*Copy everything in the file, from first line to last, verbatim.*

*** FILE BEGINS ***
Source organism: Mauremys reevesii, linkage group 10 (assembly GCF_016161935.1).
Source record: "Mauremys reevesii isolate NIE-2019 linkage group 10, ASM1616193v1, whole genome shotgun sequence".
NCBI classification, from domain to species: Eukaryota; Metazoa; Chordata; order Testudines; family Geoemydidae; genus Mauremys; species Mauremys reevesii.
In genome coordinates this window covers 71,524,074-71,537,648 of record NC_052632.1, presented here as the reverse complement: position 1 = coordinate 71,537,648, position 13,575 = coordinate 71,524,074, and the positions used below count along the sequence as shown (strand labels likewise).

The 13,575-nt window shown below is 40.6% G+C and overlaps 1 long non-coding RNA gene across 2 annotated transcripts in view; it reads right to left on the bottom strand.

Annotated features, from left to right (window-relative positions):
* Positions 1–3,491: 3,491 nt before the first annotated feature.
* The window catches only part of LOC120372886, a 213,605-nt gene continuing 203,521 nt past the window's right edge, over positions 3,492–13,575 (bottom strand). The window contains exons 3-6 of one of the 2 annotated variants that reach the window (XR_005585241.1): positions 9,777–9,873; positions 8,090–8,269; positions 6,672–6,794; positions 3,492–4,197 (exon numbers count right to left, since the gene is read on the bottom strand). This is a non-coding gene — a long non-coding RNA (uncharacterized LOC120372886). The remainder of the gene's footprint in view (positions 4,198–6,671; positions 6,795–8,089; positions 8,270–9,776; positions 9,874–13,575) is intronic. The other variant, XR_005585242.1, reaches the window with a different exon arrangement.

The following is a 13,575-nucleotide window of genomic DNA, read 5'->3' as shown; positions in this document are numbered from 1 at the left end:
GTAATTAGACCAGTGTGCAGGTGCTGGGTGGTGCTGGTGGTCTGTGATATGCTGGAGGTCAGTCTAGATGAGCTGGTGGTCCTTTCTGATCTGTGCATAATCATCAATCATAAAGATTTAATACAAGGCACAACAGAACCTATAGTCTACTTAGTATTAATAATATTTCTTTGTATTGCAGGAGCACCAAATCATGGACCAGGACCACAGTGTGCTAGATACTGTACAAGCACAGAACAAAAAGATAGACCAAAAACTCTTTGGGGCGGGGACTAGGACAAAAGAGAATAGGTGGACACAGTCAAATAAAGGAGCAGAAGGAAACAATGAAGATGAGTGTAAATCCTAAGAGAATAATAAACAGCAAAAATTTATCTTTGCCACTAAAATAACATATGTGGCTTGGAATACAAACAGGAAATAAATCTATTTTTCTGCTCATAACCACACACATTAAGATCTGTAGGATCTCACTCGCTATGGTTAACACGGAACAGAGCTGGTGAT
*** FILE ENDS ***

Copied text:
Source organism: Mauremys reevesii, linkage group 10 (assembly GCF_016161935.1).
Source record: "Mauremys reevesii isolate NIE-2019 linkage group 10, ASM1616193v1, whole genome shotgun sequence".
NCBI classification, from domain to species: Eukaryota; Metazoa; Chordata; order Testudines; family Geoemydidae; genus Mauremys; species Mauremys reevesii.
In genome coordinates this window covers 71,524,074-71,537,648 of record NC_052632.1, presented here as the reverse complement: position 1 = coordinate 71,537,648, position 13,575 = coordinate 71,524,074, and the positions used below count along the sequence as shown (strand labels likewise).

The 13,575-nt window shown below is 40.6% G+C and overlaps 1 long non-coding RNA gene across 2 annotated transcripts in view; it reads right to left on the bottom strand.

Annotated features, from left to right (window-relative positions):
* Positions 1–3,491: 3,491 nt before the first annotated feature.
* The window catches only part of LOC120372886, a 213,605-nt gene continuing 203,521 nt past the window's right edge, over positions 3,492–13,575 (bottom strand). The window contains exons 3-6 of one of the 2 annotated variants that reach the window (XR_005585241.1): positions 9,777–9,873; positions 8,090–8,269; positions 6,672–6,794; positions 3,492–4,197 (exon numbers count right to left, since the gene is read on the bottom strand). This is a non-coding gene — a long non-coding RNA (uncharacterized LOC120372886). The remainder of the gene's footprint in view (positions 4,198–6,671; positions 6,795–8,089; positions 8,270–9,776; positions 9,874–13,575) is intronic. The other variant, XR_005585242.1, reaches the window with a different exon arrangement.

The following is a 13,575-nucleotide window of genomic DNA, read 5'->3' as shown; positions in this document are numbered from 1 at the left end:
GTAATTAGACCAGTGTGCAGGTGCTGGGTGGTGCTGGTGGTCTGTGATATGCTGGAGGTCAGTCTAGATGAGCTGGTGGTCCTTTCTGATCTGTGCATAATCATCAATCATAAAGATTTAATACAAGGCACAACAGAACCTATAGTCTACTTAGTATTAATAATATTTCTTTGTATTGCAGGAGCACCAAATCATGGACCAGGACCACAGTGTGCTAGATACTGTACAAGCACAGAACAAAAAGATAGACCAAAAACTCTTTGGGGCGGGGACTAGGACAAAAGAGAATAGGTGGACACAGTCAAATAAAGGAGCAGAAGGAAACAATGAAGATGAGTGTAAATCCTAAGAGAATAATAAACAGCAAAAATTTATCTTTGCCACTAAAATAACATATGTGGCTTGGAATACAAACAGGAAATAAATCTATTTTTCTGCTCATAACCACACACATTAAGATCTGTAGGATCTCACTCGCTATGGTTAACACGGAACAGAGCTGGTGAT